February 5, 2012 § 1 Comment
I think it can be fun to look back and talk about what I was knitting a long time ago. I consider five years to be an acceptable buffer zone of embarrassment (both in knitting and in most other things) and so, like last month, I think I’ll show you what I was working on five years ago, in the winter of 2007.
I had recently gotten very excited about knitting after discovering Eunny Jang’s fantastic blog. I seriously don’t think I would have remained a knitter if I hadn’t found it– I knew about Knitty, but not yet about Ravelry, and, although I didn’t know it, was looking for someone to talk to me intelligently about knitting: technique, design, materials, the whole thing.
In (weirdly) my very first college all-nighter, I read the entire backlog of her blog (…while listening to The Earth is Not A Cold Dead Place on loop? Remember what I said about 5 years erasing all shame?). My memory has crystallized the whole experience into a sort of magical movie-montage that, to quote Michael Chabon, does indeed glisten with epiphanic dew. It was absolutely transformative. I don’t think I’ve ever read another blog that’s enchanted me as much, save Kate’s, which I think I found two years later.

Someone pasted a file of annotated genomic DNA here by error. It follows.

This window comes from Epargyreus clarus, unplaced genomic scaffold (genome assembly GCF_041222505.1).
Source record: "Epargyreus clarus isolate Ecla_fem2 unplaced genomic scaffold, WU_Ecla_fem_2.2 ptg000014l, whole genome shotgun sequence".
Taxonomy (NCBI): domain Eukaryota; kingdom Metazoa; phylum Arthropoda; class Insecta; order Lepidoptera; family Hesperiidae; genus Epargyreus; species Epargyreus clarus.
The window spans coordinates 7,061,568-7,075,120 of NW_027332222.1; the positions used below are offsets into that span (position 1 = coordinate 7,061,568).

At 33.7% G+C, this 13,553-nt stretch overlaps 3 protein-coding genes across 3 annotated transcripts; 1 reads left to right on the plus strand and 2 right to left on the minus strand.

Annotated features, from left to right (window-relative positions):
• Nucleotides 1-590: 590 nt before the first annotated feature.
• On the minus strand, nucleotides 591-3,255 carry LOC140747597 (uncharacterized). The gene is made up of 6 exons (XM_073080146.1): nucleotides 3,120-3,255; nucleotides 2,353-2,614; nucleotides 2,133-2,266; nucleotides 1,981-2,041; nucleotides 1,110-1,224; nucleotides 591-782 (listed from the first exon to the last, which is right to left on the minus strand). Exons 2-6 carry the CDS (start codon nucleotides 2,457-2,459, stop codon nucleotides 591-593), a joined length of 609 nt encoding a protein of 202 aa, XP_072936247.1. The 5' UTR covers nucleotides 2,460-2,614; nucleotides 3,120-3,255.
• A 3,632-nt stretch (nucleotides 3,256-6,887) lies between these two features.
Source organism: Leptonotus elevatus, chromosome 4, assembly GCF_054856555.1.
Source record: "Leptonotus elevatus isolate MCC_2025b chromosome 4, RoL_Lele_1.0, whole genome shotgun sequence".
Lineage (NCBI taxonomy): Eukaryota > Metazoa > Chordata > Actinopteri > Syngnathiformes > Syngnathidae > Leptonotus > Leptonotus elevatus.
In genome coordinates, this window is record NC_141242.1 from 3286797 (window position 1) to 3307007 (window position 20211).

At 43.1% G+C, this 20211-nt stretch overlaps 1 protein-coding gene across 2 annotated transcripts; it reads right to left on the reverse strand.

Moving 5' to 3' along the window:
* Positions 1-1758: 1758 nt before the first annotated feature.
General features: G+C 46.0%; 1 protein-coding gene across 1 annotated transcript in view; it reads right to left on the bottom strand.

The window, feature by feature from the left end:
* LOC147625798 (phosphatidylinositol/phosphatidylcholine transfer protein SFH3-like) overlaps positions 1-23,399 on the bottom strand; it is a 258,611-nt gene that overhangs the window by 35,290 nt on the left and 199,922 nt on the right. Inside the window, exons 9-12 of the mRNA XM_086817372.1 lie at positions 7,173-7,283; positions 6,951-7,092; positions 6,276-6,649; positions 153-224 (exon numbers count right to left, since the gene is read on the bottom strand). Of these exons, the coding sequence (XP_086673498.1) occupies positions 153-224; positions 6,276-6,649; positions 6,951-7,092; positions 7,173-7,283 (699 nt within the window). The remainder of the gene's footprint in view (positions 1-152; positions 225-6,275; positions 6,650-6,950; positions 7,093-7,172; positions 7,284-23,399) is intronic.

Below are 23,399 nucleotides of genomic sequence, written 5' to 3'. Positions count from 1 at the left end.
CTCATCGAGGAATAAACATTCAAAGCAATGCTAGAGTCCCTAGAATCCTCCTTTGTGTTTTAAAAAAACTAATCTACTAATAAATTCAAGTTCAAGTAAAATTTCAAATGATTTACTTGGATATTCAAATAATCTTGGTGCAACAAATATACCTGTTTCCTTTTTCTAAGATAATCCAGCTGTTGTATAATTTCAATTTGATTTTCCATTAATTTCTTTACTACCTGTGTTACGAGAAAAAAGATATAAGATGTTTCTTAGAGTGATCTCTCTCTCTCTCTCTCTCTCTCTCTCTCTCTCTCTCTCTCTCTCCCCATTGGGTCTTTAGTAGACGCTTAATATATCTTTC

All of which is to say, I was thoroughly enticed by the Endpaper Mitts, and so rode my bike down to Yarns Etc (it was still in Carrboro!) and looked around. I found 4 prim balls of Rowan Wool Cotton (not exactly suited to the task at hand, but what did I know?) and took them home.
These mitts have been my winter companions for the past five years, and I think it’s time to let them go. For one thing– and this is the main thing– they’re not particularly warm, thanks to the cotton. Therefore, they’ve biased me against mitts as a rule. I know I may well be wrong about them, and so am asking– are mitts actually warm? I’m always reading that they’re practical, and the woolen ones I’ve made and given as gifts have seen years of use, but I am still unconvinced (and know there’s only one way to remedy this). They also, again thanks to the cotton, are very drying and inelastic– not exactly something one wants to jam onto cold hands.
I think the only reason I’ve held on to them for so long is that they’re very beautiful. Which is certainly the case.